“To also address behavior issues the town instituted a policy of zero-tolerance whereby improper behavior results in suspension from the park,” Banks said, “and violating the suspension subjects the person to arrest and prosecution for trespassing.”
The price of recreation
Communities also struggle with the cost of maintaining their skate parks.
“The most important considerations when installing a skate park are materials and location,” said Banks. “The materials component involves a pretty large trade-off. Cement (which is what we have in Milford) is the easiest to maintain and longest lasting, though not the most popular among users. We've had less than $1,000 in repairs to the park over its lifetime.”
Keene has spent several thousand dollars every year just painting over graffiti.
“One of our biggest problems is the design of the structures, steel and wood, a combination that doesn't last long in the New Hampshire winters,” said Bohannan.
Hopkinton's ramps are made of wood, and though the materials needed aren't terribly expensive, installing new planks is time-consuming for members of the DPW. Selectman George Langwasser said he would like to see the volunteers who stepped up to create the park share some ideas about how to keep it open for the long term.
“We don't want to get to a point where we have to shut it down,” Langwasser said.
Worth the effort
“I do believe kids need activities, and if skateboarding is their choice, then they should have a skate park,” said Art Psaledas, director of Parks and Recreation in Londonderry. “I believe that a vast majority of the skateboarders are respectful and do not cause any problems.”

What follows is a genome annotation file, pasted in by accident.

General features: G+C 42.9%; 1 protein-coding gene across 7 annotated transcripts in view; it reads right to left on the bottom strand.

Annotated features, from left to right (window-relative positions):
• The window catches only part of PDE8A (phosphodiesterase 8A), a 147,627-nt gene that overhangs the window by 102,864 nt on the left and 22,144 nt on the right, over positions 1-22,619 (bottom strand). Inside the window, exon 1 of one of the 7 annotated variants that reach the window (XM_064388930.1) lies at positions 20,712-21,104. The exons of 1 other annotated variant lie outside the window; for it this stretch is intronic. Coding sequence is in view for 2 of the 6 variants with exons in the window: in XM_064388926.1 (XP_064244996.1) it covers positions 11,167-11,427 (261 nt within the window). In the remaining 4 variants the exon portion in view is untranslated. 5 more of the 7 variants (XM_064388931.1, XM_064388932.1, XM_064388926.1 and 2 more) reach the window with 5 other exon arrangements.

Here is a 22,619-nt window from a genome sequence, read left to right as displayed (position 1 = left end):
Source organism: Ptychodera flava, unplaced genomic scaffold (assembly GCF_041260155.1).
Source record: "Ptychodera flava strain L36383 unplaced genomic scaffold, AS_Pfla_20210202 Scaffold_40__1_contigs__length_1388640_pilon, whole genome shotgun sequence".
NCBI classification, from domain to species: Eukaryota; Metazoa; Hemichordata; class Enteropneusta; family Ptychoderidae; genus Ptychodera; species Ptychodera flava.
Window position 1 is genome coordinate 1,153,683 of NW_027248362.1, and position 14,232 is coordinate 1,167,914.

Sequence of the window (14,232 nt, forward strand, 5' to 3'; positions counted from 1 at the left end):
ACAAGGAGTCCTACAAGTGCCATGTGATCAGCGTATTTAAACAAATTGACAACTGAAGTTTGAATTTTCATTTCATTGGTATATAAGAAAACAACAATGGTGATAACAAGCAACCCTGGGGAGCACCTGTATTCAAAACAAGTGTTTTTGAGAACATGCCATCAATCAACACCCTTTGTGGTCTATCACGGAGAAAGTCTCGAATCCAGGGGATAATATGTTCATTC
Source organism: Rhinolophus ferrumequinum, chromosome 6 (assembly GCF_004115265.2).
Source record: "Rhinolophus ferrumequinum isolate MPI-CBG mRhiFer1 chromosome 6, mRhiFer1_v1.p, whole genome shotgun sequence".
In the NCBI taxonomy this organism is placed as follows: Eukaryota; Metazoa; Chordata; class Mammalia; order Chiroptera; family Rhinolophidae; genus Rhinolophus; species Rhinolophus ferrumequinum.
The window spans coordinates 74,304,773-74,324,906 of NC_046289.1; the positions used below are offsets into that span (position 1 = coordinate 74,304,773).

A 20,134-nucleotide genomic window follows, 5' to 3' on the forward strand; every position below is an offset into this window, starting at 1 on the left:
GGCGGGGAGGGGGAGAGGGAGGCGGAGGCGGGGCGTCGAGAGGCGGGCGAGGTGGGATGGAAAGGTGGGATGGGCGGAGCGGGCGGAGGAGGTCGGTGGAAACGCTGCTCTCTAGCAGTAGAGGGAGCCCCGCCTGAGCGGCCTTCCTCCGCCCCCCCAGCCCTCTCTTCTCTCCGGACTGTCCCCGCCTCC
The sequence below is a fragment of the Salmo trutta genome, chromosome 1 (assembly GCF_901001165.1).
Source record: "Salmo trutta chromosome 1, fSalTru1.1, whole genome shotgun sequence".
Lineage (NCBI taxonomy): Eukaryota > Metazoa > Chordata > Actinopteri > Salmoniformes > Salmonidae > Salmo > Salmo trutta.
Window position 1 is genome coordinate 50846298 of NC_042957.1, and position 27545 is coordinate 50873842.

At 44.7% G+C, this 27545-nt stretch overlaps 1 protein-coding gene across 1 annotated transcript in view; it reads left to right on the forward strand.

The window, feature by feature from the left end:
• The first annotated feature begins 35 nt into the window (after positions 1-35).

For some kids, skating is an alternative to highly competitive team sports, said Bisson.
“These types of activities may bring kids out of their shells that may not have been involved in other activities,” said Bisson. “Thus, they should be supported.”
And time away from TV and computers is desperately needed, Chamberlin said.
“Every day I drive by the skate park and see teenagers moving,” said Chamberlin. “They're away from the screens and exercising. We want the kids here and we want them to be safe.”
- - - - - - - -
Nancy Bean Foster may be reached at email@example.com.
READER COMMENTS: 0
- Climbing to new heights in North Country tourism - 0
- NH's teen pregnancy still lowest nationwide - 2
- Miss New Hampshire determined to bring home national crown - 0
- John Harrigan's Woods, Water & Wildlife: NH is eyeing Maine's bear hunting referendum - 0
- Food Bank director gets national honor - 0
- Checking out the classic rides at Cruising Downtown classic car show in Manchester - 0
- Seacoast stretching its tourist dollars - 0
- River of inspiration: The Merrimack drew Thoreau 175 years ago as it draws us today - 0
- Families First in Portsmouth offers parenting classes - 0
Enter to win tickets to see Paula Poundstone
Win tickets to see Steven Wright
NH's teen pregnancy still lowest nationwide
Win tickets to see Ziggy Marley
Amnesty? Garcia is against it
George Will: Paul Ryan's way forward